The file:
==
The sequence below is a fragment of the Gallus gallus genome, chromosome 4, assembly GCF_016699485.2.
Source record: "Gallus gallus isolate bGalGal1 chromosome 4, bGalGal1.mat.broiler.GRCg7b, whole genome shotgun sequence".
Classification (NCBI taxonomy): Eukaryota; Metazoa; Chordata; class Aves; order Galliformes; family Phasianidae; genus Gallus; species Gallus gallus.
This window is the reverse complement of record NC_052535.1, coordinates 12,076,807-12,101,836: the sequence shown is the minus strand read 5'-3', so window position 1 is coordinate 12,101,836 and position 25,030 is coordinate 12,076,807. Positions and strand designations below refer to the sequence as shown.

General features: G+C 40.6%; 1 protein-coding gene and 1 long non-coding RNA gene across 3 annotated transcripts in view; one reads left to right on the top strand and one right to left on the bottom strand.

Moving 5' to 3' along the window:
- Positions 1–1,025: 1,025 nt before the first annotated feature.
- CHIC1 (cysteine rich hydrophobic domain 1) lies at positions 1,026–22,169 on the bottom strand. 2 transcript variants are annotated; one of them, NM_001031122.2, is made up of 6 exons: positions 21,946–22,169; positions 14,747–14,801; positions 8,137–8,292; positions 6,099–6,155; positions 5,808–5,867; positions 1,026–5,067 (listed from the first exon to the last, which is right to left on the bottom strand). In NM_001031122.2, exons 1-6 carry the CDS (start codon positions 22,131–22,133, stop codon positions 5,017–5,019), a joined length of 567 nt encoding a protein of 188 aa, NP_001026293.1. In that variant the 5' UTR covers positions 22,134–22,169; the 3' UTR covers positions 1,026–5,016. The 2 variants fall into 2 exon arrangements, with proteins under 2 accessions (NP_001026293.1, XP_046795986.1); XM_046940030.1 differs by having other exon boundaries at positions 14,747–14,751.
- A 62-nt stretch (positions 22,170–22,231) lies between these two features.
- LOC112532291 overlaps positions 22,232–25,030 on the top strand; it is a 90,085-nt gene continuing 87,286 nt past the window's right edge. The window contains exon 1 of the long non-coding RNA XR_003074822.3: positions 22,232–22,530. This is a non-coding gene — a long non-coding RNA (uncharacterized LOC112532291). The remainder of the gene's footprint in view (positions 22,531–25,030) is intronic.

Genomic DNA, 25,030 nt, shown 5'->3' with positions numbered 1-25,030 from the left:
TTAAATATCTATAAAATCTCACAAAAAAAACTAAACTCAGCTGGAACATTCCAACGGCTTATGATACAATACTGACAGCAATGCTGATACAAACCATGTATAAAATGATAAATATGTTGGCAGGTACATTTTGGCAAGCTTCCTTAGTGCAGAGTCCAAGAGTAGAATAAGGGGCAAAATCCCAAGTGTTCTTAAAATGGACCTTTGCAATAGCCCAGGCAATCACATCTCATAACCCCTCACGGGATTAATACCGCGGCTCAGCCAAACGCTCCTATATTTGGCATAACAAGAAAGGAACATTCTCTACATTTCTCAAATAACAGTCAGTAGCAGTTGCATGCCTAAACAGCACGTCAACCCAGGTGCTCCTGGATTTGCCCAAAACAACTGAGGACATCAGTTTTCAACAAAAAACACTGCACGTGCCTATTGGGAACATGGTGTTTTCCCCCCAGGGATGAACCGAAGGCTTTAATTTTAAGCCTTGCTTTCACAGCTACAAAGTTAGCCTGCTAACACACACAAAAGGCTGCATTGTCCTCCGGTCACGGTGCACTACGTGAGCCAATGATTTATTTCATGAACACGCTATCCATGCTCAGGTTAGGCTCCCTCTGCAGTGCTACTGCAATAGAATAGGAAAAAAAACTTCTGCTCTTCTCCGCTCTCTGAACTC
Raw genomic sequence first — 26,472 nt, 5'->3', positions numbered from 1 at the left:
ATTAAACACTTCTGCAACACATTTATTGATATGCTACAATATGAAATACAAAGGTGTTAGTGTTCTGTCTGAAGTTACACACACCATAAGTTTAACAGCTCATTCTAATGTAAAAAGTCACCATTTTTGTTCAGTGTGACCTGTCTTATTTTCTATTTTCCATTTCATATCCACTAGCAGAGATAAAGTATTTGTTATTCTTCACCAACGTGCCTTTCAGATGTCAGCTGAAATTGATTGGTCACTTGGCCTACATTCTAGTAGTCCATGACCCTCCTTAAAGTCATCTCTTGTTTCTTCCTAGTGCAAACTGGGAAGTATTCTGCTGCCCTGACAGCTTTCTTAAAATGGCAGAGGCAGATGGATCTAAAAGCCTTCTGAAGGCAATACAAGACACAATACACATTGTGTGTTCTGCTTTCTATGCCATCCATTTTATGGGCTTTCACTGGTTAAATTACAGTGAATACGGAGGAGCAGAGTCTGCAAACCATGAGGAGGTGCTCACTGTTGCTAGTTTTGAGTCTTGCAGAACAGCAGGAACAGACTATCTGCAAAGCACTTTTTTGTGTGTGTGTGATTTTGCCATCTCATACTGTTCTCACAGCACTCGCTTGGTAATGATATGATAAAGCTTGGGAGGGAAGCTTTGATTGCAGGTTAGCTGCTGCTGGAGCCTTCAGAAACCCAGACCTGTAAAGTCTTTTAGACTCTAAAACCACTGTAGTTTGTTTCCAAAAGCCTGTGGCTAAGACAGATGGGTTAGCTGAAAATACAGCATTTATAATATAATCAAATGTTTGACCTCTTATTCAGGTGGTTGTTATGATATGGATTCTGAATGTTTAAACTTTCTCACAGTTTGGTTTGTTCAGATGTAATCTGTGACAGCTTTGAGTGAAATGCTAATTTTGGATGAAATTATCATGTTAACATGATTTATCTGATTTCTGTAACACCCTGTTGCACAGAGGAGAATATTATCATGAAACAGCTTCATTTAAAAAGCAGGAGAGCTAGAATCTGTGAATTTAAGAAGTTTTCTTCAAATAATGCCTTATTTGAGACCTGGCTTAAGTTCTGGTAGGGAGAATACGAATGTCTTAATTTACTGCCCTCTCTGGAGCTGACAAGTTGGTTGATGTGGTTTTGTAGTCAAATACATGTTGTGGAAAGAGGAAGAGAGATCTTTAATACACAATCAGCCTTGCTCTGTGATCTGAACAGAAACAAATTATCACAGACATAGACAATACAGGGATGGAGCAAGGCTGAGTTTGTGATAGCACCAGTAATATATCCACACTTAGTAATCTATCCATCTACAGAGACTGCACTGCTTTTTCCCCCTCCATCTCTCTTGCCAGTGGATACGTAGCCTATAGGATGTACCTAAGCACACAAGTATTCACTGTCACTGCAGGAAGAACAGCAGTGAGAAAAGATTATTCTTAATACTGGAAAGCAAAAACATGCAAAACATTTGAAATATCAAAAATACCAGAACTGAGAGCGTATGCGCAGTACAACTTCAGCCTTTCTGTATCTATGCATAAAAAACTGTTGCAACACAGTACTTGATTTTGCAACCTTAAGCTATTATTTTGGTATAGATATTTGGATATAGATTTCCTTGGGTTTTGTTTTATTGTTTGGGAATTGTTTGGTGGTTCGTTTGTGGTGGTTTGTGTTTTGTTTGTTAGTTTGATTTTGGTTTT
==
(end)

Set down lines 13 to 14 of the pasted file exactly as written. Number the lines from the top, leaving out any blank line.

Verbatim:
Raw genomic sequence first — 26,472 nt, 5'->3', positions numbered from 1 at the left:
ATTAAACACTTCTGCAACACATTTATTGATATGCTACAATATGAAATACAAAGGTGTTAGTGTTCTGTCTGAAGTTACACACACCATAAGTTTAACAGCTCATTCTAATGTAAAAAGTCACCATTTTTGTTCAGTGTGACCTGTCTTATTTTCTATTTTCCATTTCATATCCACTAGCAGAGATAAAGTATTTGTTATTCTTCACCAACGTGCCTTTCAGATGTCAGCTGAAATTGATTGGTCACTTGGCCTACATTCTAGTAGTCCATGACCCTCCTTAAAGTCATCTCTTGTTTCTTCCTAGTGCAAACTGGGAAGTATTCTGCTGCCCTGACAGCTTTCTTAAAATGGCAGAGGCAGATGGATCTAAAAGCCTTCTGAAGGCAATACAAGACACAATACACATTGTGTGTTCTGCTTTCTATGCCATCCATTTTATGGGCTTTCACTGGTTAAATTACAGTGAATACGGAGGAGCAGAGTCTGCAAACCATGAGGAGGTGCTCACTGTTGCTAGTTTTGAGTCTTGCAGAACAGCAGGAACAGACTATCTGCAAAGCACTTTTTTGTGTGTGTGTGATTTTGCCATCTCATACTGTTCTCACAGCACTCGCTTGGTAATGATATGATAAAGCTTGGGAGGGAAGCTTTGATTGCAGGTTAGCTGCTGCTGGAGCCTTCAGAAACCCAGACCTGTAAAGTCTTTTAGACTCTAAAACCACTGTAGTTTGTTTCCAAAAGCCTGTGGCTAAGACAGATGGGTTAGCTGAAAATACAGCATTTATAATATAATCAAATGTTTGACCTCTTATTCAGGTGGTTGTTATGATATGGATTCTGAATGTTTAAACTTTCTCACAGTTTGGTTTGTTCAGATGTAATCTGTGACAGCTTTGAGTGAAATGCTAATTTTGGATGAAATTATCATGTTAACATGATTTATCTGATTTCTGTAACACCCTGTTGCACAGAGGAGAATATTATCATGAAACAGCTTCATTTAAAAAGCAGGAGAGCTAGAATCTGTGAATTTAAGAAGTTTTCTTCAAATAATGCCTTATTTGAGACCTGGCTTAAGTTCTGGTAGGGAGAATACGAATGTCTTAATTTACTGCCCTCTCTGGAGCTGACAAGTTGGTTGATGTGGTTTTGTAGTCAAATACATGTTGTGGAAAGAGGAAGAGAGATCTTTAATACACAATCAGCCTTGCTCTGTGATCTGAACAGAAACAAATTATCACAGACATAGACAATACAGGGATGGAGCAAGGCTGAGTTTGTGATAGCACCAGTAATATATCCACACTTAGTAATCTATCCATCTACAGAGACTGCACTGCTTTTTCCCCCTCCATCTCTCTTGCCAGTGGATACGTAGCCTATAGGATGTACCTAAGCACACAAGTATTCACTGTCACTGCAGGAAGAACAGCAGTGAGAAAAGATTATTCTTAATACTGGAAAGCAAAAACATGCAAAACATTTGAAATATCAAAAATACCAGAACTGAGAGCGTATGCGCAGTACAACTTCAGCCTTTCTGTATCTATGCATAAAAAACTGTTGCAACACAGTACTTGATTTTGCAACCTTAAGCTATTATTTTGGTATAGATATTTGGATATAGATTTCCTTGGGTTTTGTTTTATTGTTTGGGAATTGTTTGGTGGTTCGTTTGTGGTGGTTTGTGTTTTGTTTGTTAGTTTGATTTTGGTTTT